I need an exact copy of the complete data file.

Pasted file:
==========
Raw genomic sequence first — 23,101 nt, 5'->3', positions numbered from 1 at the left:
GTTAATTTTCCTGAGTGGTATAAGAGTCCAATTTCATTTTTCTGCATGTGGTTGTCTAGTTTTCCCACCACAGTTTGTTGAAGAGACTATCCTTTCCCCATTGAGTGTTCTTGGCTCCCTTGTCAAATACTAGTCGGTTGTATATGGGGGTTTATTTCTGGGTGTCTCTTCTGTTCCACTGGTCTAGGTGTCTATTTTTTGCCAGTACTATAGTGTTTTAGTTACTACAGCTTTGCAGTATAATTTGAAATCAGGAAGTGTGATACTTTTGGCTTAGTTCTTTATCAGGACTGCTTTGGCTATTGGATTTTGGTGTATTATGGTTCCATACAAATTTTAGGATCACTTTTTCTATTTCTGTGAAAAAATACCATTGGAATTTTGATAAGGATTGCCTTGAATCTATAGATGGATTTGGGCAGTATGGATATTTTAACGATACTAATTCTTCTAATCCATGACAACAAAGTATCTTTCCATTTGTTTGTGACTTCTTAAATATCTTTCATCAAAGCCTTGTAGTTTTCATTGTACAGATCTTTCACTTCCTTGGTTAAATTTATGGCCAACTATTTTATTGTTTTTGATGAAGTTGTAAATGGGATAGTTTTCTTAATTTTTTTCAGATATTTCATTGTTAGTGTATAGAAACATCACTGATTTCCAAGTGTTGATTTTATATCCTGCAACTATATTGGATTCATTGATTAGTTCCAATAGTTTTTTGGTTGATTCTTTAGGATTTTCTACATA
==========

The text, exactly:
Raw genomic sequence first — 23,101 nt, 5'->3', positions numbered from 1 at the left:
GTTAATTTTCCTGAGTGGTATAAGAGTCCAATTTCATTTTTCTGCATGTGGTTGTCTAGTTTTCCCACCACAGTTTGTTGAAGAGACTATCCTTTCCCCATTGAGTGTTCTTGGCTCCCTTGTCAAATACTAGTCGGTTGTATATGGGGGTTTATTTCTGGGTGTCTCTTCTGTTCCACTGGTCTAGGTGTCTATTTTTTGCCAGTACTATAGTGTTTTAGTTACTACAGCTTTGCAGTATAATTTGAAATCAGGAAGTGTGATACTTTTGGCTTAGTTCTTTATCAGGACTGCTTTGGCTATTGGATTTTGGTGTATTATGGTTCCATACAAATTTTAGGATCACTTTTTCTATTTCTGTGAAAAAATACCATTGGAATTTTGATAAGGATTGCCTTGAATCTATAGATGGATTTGGGCAGTATGGATATTTTAACGATACTAATTCTTCTAATCCATGACAACAAAGTATCTTTCCATTTGTTTGTGACTTCTTAAATATCTTTCATCAAAGCCTTGTAGTTTTCATTGTACAGATCTTTCACTTCCTTGGTTAAATTTATGGCCAACTATTTTATTGTTTTTGATGAAGTTGTAAATGGGATAGTTTTCTTAATTTTTTTCAGATATTTCATTGTTAGTGTATAGAAACATCACTGATTTCCAAGTGTTGATTTTATATCCTGCAACTATATTGGATTCATTGATTAGTTCCAATAGTTTTTTGGTTGATTCTTTAGGATTTTCTACATA